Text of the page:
--> one upon the evidence which we may deem competent." (See, also, People v. Dunn, 26 A.D.2d 381; cf. People v. Pilon, 30 A.D.2d 365, 368.) The closeness of the factual issue presented to the jury is reflected in its inability to agree on a verdict as to the grand larceny charge. The hearsay conversations admitted through the witness Joan Rosetti were inadmissible and were
prejudicial as an impeachment of the People's witness Coleman. The door would have been opened to admitting these hearsay conversations if the defendant had attempted to elicit the substance of the conversations, but the questions asked by him were not so designed and were completely neutral as to having a bearing on the defendant's guilt or innocence. (See People v. Schlessel, 196 N. Y. 476, 480, 481.) The prosecution was using the hearsay statements to show the truth of the assertions, and there was no unavailability of Coleman, the declarant who chose not to implicate the defendant. Pursuant to section 542 of the Code of Criminal Procedure "the court must give judgment, without regard to technical errors or defects as to exceptions which do not affect the substantial rights of the parties". In the present case, the "weight" of the evidence was neither in favor of the People nor the defendant, the fact of guilt or innocence depending solely upon the intangible factors of credibility. The hearsay evidence improperly admitted herein went directly to the credibility of the People's witness -- Coleman. Under such circumstances the error affected a substantial right of the defendant and obviously supported the jury verdict. The trial court in its charge to the jury stated that this conversation was contrary to Coleman's testimony as to defendant's participation in the crime and very clearly permitted the jury to utilize the testimony as a basis for testing credibility. Another aspect of the case bearing upon the substantiality of this error is the reference of the District Attorney to prior statements by the witness Ronald Tucker and the subsequent colloquy which indicated that such statements were inconsistent when in fact there was no prior statement which could be admitted pursuant to section 8-a of the Code of Criminal Procedure. While there was no error committed upon this point, the inference was put before the jury of an inconsistent statement and such a procedure should not be condoned when the People realize or should realize that there is a substantial question as to the admissibility of the prior statements. Also, while no proper objection was taken to the questioning of Percy Coleman upon recall by the People, we would note that the People could not properly thereby impeach this witness and since in retrospect it appears that the evidence capitalized upon and dramatized by the District Attorney was inadmissible, the use thereof in his summation was improper and, under the circumstances, prejudicial. When the guilt of the defendant is well established by competent evidence the courts are hesitant to grant new trials, but here the errors when considered cumulatively require such action.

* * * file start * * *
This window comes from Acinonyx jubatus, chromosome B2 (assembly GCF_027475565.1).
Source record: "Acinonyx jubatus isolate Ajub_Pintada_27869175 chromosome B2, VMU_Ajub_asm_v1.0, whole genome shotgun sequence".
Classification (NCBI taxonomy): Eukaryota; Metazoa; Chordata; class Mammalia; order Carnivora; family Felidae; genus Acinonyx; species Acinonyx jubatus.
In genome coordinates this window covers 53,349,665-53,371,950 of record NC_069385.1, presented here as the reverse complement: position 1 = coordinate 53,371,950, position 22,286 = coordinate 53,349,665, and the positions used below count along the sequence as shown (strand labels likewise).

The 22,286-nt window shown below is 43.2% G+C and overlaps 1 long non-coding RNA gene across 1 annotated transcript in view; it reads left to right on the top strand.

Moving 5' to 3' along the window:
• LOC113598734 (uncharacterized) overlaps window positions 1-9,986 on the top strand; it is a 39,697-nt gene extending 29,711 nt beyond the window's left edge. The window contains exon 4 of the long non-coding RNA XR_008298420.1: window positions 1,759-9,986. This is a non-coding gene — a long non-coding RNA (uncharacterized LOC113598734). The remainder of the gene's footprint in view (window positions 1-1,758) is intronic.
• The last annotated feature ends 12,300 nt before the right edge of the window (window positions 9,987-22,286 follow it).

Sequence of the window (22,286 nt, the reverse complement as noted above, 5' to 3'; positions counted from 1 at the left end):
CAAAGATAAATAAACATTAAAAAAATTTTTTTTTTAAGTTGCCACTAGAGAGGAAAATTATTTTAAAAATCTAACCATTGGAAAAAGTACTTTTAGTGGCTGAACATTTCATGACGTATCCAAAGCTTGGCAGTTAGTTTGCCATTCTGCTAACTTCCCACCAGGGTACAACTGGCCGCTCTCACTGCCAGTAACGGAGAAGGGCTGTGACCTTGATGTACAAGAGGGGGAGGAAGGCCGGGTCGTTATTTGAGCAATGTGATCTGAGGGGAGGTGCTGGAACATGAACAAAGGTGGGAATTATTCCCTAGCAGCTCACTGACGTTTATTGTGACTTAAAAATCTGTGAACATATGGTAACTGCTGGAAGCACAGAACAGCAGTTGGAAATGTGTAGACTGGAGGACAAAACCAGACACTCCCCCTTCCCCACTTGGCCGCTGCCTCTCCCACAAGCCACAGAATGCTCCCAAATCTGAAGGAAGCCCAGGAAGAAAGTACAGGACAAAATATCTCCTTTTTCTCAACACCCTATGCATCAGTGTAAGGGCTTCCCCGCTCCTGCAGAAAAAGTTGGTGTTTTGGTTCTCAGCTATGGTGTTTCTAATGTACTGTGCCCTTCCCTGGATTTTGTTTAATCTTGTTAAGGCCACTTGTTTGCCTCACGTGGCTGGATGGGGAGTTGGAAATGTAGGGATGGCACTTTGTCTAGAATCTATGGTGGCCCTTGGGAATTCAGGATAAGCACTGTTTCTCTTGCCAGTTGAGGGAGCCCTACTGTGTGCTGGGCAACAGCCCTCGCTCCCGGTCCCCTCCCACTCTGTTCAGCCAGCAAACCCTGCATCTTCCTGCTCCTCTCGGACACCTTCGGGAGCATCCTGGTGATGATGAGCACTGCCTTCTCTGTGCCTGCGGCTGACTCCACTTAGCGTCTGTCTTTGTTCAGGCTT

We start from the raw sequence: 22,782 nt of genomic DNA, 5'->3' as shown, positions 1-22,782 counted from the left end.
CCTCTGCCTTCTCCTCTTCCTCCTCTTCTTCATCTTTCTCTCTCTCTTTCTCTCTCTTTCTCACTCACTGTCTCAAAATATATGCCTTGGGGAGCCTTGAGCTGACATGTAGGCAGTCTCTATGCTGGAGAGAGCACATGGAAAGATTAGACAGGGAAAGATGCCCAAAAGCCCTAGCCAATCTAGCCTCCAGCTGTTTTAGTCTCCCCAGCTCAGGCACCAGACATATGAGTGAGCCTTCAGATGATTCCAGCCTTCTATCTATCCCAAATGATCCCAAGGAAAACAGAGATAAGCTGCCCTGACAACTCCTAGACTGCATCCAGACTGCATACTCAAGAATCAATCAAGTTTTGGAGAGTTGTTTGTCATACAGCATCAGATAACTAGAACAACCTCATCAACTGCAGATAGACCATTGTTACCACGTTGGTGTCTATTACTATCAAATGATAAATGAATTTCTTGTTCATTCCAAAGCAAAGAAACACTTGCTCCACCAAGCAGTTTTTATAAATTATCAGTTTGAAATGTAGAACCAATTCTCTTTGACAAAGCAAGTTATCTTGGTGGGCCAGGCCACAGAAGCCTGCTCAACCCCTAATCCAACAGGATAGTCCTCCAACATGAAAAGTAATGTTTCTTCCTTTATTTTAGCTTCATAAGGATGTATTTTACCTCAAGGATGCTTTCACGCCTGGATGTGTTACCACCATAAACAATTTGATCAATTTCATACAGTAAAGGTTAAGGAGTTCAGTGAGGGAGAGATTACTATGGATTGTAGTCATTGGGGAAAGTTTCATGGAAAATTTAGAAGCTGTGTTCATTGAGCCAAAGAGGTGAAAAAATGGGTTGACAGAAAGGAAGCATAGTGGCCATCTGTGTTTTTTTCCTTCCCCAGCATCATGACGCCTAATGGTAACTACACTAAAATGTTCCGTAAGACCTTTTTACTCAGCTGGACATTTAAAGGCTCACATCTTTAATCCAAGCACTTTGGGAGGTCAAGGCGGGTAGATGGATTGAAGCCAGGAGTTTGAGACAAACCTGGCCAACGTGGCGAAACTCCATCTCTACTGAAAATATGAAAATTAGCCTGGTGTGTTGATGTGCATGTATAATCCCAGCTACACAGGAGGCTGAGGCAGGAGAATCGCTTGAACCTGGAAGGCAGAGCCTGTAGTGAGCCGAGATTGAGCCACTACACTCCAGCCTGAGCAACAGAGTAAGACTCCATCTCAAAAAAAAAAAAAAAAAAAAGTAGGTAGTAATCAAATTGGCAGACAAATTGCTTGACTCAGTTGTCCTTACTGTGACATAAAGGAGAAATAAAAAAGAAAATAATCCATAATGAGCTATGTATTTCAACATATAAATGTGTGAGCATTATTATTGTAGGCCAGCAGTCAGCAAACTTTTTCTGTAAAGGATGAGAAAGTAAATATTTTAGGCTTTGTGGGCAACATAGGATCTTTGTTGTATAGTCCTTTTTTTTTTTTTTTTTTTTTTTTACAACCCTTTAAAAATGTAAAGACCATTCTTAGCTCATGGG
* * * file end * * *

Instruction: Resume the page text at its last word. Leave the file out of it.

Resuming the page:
Judgment reversed, on the law and the facts, and a new trial granted.